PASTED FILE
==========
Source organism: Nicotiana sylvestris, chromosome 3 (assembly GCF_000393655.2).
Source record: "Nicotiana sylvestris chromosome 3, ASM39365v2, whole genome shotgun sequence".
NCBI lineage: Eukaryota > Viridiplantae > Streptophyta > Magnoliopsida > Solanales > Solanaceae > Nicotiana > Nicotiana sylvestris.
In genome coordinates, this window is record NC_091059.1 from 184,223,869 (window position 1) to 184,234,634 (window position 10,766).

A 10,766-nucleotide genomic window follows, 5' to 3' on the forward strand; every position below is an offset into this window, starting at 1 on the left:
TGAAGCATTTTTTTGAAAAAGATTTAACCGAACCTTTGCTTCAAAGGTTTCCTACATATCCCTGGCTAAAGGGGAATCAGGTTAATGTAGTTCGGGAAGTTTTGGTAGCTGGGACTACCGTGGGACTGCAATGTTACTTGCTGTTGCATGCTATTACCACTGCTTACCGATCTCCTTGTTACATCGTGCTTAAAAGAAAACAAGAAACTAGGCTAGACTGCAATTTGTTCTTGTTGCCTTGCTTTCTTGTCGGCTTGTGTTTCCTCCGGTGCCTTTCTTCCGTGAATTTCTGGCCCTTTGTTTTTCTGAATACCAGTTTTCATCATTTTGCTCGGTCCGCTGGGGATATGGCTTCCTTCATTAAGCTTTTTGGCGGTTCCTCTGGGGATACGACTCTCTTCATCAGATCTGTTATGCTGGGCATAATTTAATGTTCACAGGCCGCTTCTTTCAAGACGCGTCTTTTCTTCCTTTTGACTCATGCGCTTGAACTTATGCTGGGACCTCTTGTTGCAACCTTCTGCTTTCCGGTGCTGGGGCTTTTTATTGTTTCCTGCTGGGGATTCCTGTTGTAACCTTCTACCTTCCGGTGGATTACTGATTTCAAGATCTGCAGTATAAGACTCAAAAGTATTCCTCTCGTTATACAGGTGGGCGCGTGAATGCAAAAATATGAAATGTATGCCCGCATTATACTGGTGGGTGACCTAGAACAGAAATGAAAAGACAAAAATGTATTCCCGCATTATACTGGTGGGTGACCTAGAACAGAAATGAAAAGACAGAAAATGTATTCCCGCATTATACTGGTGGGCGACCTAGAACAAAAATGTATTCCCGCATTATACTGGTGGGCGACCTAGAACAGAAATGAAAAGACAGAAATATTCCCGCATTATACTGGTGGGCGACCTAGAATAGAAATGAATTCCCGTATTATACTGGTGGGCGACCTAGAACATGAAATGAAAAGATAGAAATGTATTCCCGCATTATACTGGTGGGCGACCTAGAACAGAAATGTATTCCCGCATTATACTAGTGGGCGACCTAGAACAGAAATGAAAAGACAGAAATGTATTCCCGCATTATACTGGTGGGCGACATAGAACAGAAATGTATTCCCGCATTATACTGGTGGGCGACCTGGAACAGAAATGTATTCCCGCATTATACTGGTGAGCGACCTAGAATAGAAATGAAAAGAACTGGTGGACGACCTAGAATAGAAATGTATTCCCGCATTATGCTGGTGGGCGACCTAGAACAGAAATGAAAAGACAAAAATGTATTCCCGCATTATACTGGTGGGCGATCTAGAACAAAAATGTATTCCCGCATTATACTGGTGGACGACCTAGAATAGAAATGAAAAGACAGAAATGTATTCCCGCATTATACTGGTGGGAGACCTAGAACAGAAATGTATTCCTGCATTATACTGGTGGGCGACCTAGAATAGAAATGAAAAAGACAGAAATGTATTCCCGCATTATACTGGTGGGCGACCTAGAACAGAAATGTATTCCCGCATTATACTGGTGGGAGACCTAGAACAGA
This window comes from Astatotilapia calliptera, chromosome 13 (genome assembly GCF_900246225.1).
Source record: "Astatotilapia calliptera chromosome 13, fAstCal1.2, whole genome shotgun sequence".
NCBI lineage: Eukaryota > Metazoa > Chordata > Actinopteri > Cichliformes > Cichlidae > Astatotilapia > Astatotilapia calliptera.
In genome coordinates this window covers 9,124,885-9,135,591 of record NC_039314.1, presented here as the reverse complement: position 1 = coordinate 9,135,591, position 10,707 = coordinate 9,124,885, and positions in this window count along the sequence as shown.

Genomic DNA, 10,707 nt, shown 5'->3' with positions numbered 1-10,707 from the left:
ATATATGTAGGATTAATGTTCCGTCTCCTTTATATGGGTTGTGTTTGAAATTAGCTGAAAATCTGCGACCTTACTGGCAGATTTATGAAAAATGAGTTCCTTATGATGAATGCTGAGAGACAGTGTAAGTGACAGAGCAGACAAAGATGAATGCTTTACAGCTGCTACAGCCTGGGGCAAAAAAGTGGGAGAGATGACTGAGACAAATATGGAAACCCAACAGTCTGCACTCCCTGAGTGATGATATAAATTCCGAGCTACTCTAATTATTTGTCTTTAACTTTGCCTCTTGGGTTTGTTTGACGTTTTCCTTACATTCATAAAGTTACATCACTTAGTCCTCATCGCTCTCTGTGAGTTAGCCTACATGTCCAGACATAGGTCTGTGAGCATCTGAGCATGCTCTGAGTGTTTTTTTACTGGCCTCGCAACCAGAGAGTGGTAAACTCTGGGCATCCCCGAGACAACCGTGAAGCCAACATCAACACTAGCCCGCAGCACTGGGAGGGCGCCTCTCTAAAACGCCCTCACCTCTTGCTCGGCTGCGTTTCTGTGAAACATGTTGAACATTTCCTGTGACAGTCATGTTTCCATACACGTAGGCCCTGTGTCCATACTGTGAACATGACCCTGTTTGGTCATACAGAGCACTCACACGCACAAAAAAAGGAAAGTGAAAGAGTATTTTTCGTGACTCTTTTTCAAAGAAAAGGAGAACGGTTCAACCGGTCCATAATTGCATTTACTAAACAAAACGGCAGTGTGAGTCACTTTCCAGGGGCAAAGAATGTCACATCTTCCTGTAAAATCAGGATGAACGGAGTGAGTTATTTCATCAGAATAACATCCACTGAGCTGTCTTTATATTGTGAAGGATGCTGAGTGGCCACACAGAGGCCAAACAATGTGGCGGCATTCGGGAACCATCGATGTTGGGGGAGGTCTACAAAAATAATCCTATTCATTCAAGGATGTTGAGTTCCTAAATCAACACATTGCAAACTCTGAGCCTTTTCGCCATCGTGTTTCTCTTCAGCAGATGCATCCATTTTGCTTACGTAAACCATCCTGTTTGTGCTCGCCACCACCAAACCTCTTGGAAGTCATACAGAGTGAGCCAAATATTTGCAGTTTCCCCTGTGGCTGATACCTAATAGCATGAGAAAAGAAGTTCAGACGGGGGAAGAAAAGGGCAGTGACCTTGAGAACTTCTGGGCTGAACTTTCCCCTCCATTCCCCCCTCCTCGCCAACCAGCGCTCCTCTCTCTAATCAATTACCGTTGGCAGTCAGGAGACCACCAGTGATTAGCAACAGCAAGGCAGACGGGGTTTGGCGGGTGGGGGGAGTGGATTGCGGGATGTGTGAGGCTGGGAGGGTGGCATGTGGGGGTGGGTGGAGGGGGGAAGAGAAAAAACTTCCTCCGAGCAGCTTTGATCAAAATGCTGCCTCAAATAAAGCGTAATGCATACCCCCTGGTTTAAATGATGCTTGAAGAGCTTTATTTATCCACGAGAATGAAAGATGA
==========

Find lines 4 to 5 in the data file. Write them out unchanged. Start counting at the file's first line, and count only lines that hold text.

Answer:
In genome coordinates, this window is record NC_091059.1 from 184,223,869 (window position 1) to 184,234,634 (window position 10,766).

A 10,766-nucleotide genomic window follows, 5' to 3' on the forward strand; every position below is an offset into this window, starting at 1 on the left: